Coming home to a chewed skirting board or nibbled sofa is a common occurrence for collie owners, with the breed being mentioned the most for this type of damage. They also received the top mentions for the total destruction of property and the snapping of small household objects, like dustpans, dog bowls and mops. If you have a collie in your home, expect chaos!
In the garden, it’s the shih tzu that will dig up your favourite flower bed to bury that bone, so gardeners beware! For food-lovers, it’s the beagle that you need to watch out for. This breed will steal the food off your plate, tip over the bin for a rummage and ransack any cupboard in reach, with 1 in 15 mentions of food theft including their name.
If you compare home insurance, you can make sure your policy covers your pet’s particular habits – from secret scavenging to amateur gardening.
The cat breeds most likely to destroy things at home
Bengal cats might be beautiful, but their wee certainly isn’t. This breed tops the charts of destructive cats, mainly for their love of urinating in their owners’ homes. Cat pee has a smell that really sticks with you, especially when it’s in the middle of your floor. With 1 in 3 mentions of cats behaving badly linked to the Bengal, this is one sassy cat to look out for.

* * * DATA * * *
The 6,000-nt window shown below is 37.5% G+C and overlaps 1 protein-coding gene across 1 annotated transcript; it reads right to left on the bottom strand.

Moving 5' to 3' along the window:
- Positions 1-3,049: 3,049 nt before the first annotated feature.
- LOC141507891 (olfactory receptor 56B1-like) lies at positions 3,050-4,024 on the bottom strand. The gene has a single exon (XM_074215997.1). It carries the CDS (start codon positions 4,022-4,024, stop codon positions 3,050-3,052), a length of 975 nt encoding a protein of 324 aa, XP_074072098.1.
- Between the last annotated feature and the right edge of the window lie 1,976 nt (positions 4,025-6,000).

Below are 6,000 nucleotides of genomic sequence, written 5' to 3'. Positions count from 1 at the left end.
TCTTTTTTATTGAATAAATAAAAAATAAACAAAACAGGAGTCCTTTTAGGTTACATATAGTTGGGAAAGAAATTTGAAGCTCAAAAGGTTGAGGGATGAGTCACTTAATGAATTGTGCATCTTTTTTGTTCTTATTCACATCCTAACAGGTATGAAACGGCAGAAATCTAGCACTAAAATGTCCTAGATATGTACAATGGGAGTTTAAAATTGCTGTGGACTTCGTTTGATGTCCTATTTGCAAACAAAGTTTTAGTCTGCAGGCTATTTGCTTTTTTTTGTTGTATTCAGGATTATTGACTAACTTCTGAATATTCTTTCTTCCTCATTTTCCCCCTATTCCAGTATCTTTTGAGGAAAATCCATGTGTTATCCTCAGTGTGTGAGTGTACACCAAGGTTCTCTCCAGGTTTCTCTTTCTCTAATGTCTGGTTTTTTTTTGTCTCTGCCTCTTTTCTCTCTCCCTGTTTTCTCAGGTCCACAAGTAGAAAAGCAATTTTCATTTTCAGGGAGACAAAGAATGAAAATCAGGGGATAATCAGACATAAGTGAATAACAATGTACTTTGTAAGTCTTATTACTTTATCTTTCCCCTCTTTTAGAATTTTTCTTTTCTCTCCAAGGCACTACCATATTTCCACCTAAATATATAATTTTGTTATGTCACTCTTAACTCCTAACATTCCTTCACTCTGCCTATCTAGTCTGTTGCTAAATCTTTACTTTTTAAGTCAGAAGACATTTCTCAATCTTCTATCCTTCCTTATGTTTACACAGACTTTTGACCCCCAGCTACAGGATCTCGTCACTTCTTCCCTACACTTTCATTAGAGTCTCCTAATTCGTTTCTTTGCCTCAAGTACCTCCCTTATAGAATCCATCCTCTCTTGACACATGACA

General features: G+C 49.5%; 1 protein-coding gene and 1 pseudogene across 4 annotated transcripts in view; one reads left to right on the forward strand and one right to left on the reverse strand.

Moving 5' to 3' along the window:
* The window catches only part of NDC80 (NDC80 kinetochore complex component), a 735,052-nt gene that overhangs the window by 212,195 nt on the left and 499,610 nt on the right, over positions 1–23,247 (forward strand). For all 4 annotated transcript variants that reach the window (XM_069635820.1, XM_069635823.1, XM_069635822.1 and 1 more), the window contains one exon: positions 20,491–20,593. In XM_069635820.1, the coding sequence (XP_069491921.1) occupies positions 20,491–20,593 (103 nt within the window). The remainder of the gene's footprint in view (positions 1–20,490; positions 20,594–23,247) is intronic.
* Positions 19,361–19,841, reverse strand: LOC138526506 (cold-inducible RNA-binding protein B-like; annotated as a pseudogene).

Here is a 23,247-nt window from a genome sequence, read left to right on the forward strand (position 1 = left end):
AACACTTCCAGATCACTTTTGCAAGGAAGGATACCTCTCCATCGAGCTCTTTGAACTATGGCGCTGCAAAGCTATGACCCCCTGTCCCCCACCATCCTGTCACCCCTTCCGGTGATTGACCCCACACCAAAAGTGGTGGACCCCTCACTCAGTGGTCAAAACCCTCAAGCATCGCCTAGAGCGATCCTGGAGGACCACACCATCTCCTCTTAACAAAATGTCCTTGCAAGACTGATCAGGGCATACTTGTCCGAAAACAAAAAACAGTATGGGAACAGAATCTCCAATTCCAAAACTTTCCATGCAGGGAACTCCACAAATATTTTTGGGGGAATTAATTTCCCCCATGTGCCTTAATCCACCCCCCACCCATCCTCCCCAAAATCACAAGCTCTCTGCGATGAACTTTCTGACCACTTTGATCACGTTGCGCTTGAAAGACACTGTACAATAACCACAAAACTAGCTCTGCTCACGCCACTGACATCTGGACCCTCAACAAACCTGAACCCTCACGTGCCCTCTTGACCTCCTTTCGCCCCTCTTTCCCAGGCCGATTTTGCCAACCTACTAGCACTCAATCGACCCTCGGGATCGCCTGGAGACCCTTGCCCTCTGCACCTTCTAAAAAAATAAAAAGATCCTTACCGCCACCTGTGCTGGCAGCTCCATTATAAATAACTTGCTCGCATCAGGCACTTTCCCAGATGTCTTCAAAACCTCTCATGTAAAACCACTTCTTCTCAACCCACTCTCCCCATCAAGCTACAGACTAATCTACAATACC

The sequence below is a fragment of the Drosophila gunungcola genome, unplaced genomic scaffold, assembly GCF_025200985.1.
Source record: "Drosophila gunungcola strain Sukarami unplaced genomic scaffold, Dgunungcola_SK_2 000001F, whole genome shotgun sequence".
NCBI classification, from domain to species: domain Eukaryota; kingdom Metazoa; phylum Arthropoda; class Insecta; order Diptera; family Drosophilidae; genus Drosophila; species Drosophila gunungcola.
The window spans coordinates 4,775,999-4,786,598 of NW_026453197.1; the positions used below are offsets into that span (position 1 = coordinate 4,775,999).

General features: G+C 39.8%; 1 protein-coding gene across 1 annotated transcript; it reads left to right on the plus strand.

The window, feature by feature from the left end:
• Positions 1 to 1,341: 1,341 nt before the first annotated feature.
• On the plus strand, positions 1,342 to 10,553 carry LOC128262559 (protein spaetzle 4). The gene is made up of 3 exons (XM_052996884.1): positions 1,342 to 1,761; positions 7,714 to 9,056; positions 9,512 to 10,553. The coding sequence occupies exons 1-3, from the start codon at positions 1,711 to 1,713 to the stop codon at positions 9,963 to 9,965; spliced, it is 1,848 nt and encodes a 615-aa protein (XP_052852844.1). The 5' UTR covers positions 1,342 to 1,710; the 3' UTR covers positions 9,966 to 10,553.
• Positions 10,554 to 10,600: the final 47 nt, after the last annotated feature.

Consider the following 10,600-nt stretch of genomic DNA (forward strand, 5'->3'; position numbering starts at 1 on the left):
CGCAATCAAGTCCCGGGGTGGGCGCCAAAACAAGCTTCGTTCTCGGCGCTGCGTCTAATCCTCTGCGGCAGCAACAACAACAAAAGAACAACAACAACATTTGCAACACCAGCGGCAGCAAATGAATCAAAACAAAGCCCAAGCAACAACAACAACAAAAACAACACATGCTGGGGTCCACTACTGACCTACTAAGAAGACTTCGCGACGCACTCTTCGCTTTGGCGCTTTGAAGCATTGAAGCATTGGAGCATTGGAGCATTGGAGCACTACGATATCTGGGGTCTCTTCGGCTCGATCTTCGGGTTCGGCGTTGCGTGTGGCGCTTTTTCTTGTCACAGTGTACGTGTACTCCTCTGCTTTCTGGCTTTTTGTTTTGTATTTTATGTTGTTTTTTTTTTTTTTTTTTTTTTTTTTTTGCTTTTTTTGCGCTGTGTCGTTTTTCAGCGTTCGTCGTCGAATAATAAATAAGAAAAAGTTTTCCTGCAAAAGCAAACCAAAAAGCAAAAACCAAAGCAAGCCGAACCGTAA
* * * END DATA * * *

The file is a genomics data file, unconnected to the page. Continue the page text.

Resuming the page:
Ragdolls also enjoy their turn at wrecking things. They’re a very needy breed, and if you leave them alone for too long they may well take that neediness out on your belongings.
Tabby cats come in third place. These cats crave exercise, and keeping them inside for too long could see your furniture fall victim to their pent-up aggression. By letting them roam and explore their surroundings, you can prevent the destruction of your home.
The most loved pets on the internet
It’s not all bad news for pet lovers. While they might occasionally scratch/chew/eat/wee on something important, they’ll more than make up for it in the love they show you.
We analysed social media sentiment to see which pets were receiving the most heart eyes and laughing faces from posts about pets online.
Golden retrievers are the most loved pet on the internet
The popular and adorable golden retriever is officially the most loved pet online, with an average of 222 ‘love’ reactions per online post around the breed, far ahead of the cocker spaniel in second place with 84 loves for every post. The golden retriever also received the most posts online, with 4.4 million in the last year alone.
The sass and mischievous behaviour of the Bengal cat received the second-highest number of posts, with 2.4 million in the last year. Bengals have also earned the title of the funniest pet on the internet, with 17 laughing emojis per post. The clumsy and comical Great Dane took a close second place for the dogs with 16 reactions a post. Great Danes are also racking up the sad face emojis, with its puppy dog eyes gaining the sympathy vote online.
Labradoodles and their owners are getting into the most trouble with their energetic antics online, with the highest amount of angry reactions at 79 reactions for every post.
BreedTotal online reactions
The secret price of pet ownership
When buying a pet, there’s much more than the initial cost to think about. When you add the price of food, toys and pet insurance to the list, the price quickly adds up.